The election of a Republican governor raises some interesting questions about the future of New Jersey Secretary of Agriculture Douglas Fisher, a Democrat who resigned his seat in the State Assembly earlier this year to take the job. Past agriculture secretaries have not been as political as Fisher, who was out on the campaign trail for Democrats this fall. Gov.-elect Christopher Christie may ask him to resign as part of the change of control of state government, but it's not certain that Fisher will go easily.
New Jersey has one of the most powerful governorships in the nation, but on agricultural issues, the Governor has relatively little clout – the result of a deal with South Jerseyans to gain political support for the ratification of the 1947 State Constitution. As a result, the Governor has limited say on the appointment of one member of his or her cabinet, the Secretary of Agriculture, and even takes direction from an agricultural trade association on the appointments of policy-makers. This is a throwback to the old days when state boards exercised considerable power, especially in the areas of health, education, the environment, and alcoholic beverage control.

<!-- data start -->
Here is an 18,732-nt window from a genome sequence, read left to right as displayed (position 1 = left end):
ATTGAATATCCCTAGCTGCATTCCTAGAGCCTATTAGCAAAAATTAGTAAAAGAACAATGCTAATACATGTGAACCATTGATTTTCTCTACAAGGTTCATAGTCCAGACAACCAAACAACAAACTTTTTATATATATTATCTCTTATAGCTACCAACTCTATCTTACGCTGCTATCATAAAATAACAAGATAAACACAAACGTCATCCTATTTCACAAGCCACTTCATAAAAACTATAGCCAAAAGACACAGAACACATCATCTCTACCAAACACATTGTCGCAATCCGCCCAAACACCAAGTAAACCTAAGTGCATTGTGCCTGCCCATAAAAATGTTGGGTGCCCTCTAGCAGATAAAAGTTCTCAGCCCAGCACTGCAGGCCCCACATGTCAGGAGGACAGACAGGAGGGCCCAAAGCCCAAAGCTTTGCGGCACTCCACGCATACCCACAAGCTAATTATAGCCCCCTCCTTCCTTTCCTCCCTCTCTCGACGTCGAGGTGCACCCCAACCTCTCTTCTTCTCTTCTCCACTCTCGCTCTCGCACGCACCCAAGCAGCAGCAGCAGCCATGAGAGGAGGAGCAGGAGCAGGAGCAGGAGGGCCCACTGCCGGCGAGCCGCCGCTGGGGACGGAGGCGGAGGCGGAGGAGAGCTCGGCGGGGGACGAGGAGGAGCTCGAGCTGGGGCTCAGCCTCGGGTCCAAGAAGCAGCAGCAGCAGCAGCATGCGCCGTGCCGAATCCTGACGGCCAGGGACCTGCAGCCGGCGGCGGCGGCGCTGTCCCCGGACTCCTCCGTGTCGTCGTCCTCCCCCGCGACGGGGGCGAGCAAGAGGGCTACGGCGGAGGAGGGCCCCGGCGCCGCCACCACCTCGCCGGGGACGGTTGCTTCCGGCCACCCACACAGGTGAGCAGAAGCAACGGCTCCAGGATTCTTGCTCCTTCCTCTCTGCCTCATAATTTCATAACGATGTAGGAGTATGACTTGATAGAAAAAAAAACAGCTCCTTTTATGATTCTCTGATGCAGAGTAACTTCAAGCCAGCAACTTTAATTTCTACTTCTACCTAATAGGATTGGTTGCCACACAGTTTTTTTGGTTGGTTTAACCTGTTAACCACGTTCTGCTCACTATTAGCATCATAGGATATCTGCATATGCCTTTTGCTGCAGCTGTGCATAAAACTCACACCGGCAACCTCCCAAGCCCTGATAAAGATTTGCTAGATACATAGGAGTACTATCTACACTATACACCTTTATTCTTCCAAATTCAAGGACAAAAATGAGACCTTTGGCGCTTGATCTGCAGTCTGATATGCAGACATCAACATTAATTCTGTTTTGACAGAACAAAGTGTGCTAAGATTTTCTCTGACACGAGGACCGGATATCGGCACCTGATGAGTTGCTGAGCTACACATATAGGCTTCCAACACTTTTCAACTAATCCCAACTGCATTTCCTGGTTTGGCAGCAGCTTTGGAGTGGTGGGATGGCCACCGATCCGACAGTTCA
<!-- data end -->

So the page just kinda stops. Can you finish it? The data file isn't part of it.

The eight members of the New Jersey Board of Agriculture are elected by members of the agriculture community at the State Agricultural Convention. By tradition, the Governor then appoints the choices of the convention to four-year terms on the Board, with the consent of the State Senate. The Board sets policies that direct the Secretary of Agriculture and the New Jersey Department of Agriculture. By law, the top four commodity groups in the state – based on a "two year average of the gross value of production," according to the department website – are entitled to seats on the Board.
The Board also nominates the Secretary of Agriculture (SOA), who becomes a cabinet member with the Governor's approval. Unlike other cabinet posts, where the Commissioner runs the department, the SOA is essentially the secretary to the Board.